The problem was that the CFPB had a provision that seemingly took precedence over federal law by allowing the current director to appoint a replacement until the Senate chooses a new director. Cordray thus selected his own successor. And when President Trump appointed Mick Mulvaney to replace Cordray, English filed a lawsuit against the president and Mulvaney — a lawsuit that was correctly thrown out by a federal court.
Even the Ninth Circuit Court of Appeals — historically hostile to Republicans and the Constitution — sided with the president.
In Trump’s favor were a congressional act and the Constitution. The Federal Vacancies Reform Act of 1998 is very clear in stating that the president “can designate any Senate-confirmed official (which would include Mulvaney) to perform the duties of a vacant federal office in an acting capacity for a statutorily limited period of time.” And Article II of the Constitution clearly gives the president authority to make executive department appointments.
This was a significant victory for Liberty and the separation of powers. Indeed, until the CFPB was created, there had never been a federal agency that was headed by a single person who possessed such broad powers.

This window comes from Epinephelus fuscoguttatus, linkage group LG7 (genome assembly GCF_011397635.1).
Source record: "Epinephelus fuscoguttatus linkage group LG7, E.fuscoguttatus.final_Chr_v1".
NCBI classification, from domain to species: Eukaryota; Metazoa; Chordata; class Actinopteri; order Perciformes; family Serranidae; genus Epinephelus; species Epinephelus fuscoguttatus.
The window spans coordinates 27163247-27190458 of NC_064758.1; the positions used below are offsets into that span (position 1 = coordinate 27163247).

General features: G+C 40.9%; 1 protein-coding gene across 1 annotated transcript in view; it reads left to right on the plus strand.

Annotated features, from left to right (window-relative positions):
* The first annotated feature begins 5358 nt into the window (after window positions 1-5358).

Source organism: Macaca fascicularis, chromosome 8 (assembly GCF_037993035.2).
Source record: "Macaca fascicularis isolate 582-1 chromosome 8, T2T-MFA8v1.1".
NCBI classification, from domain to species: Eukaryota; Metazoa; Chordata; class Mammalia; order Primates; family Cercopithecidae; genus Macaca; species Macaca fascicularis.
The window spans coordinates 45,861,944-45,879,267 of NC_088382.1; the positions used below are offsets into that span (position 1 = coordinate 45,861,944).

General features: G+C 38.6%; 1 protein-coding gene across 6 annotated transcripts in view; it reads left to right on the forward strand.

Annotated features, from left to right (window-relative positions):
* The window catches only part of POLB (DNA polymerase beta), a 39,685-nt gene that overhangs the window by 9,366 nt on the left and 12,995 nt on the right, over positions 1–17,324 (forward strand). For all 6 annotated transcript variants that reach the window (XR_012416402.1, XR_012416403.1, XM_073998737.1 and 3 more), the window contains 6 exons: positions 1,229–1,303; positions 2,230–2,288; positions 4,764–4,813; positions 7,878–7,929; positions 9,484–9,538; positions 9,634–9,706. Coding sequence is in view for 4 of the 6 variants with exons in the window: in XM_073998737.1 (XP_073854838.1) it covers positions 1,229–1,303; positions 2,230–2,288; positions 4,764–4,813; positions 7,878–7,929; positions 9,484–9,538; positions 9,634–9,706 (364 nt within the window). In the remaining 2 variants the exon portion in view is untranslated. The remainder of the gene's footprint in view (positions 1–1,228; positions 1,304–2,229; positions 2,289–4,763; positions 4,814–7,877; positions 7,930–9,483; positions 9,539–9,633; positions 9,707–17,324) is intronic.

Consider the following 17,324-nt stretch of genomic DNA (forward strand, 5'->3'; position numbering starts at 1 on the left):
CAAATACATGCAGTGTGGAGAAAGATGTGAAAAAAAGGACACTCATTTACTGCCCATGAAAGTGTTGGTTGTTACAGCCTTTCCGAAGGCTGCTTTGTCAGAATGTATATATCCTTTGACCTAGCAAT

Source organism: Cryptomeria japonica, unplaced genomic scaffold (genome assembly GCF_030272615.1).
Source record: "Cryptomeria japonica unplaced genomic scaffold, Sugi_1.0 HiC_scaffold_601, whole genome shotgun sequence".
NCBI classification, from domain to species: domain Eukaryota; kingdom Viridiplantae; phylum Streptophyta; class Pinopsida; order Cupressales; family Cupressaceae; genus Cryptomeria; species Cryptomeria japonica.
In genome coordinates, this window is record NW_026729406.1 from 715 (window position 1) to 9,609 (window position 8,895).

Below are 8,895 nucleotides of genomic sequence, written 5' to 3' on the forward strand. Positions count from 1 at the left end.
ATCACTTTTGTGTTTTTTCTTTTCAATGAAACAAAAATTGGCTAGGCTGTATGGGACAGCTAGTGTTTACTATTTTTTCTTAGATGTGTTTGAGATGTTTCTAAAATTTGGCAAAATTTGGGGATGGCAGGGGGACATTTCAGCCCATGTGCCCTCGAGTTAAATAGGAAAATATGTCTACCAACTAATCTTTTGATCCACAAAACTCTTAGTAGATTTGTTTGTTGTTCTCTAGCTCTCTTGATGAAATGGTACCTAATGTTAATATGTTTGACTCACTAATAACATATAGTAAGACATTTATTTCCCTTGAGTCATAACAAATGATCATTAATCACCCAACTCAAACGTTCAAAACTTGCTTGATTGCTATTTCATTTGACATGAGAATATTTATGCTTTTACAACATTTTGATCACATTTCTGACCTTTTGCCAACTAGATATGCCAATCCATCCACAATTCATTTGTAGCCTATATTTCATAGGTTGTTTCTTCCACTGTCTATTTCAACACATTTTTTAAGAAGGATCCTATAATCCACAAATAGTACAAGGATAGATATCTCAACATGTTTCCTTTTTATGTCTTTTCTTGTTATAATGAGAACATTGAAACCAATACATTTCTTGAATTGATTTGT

As The Washington Post states, “The CFPB’s concentration of enormous executive power in a single, unaccountable, unchecked Director not only departs from settled historical practice, but also poses a far greater risk of arbitrary decisionmaking and abuse of power, and a far greater threat to individual liberty, than does a multi-member independent agency.” When The Washington Post is worried about government’s threat to individual liberty, you know we’ve got a problem.
Not surprisingly, the agency’s supporters are also donors for the Democrat Party. The Washington Examiner reported that 593 CFPB executives gave money to the likes of Hillary Clinton, Bernie Sanders and Elizabeth “Fauxcahontas” Warren. Only one gave to a Republican. Clearly, Obama set up this agency to do more than protect consumers.
And what does Trump’s pick to head the CFPB think of the organization he leads?
In a press conference, Mulvaney said, “It is an awful example of a bureaucracy that has gone wrong. It is almost entirely unaccountable to the people who are supposed to oversee it or pay for it. I still have the same fundamental principled misgivings about the way this bureau is structured. I think it is wrong to have a completely unaccountable federal bureaucracy. I think it’s completely wrong,” He added, “I’m just learning about the powers that I have as acting director. They would frighten most of you. They would probably worry you to think about how little oversight Congress has over me now as I’m the director, how little oversight the committees have over how CFPB functions.”
Too many of these agencies become self-serving, all-powerful entities of the Leviathan state, accountable to no one. Mulvaney’s comments about his new job should not be met with calls for reform, but should lead to the abolishment of the CFPB. Doing so would take us one step closer to draining the Swamp and protecting Americans from a further erosion of our Liberty.
- Mick Mulvaney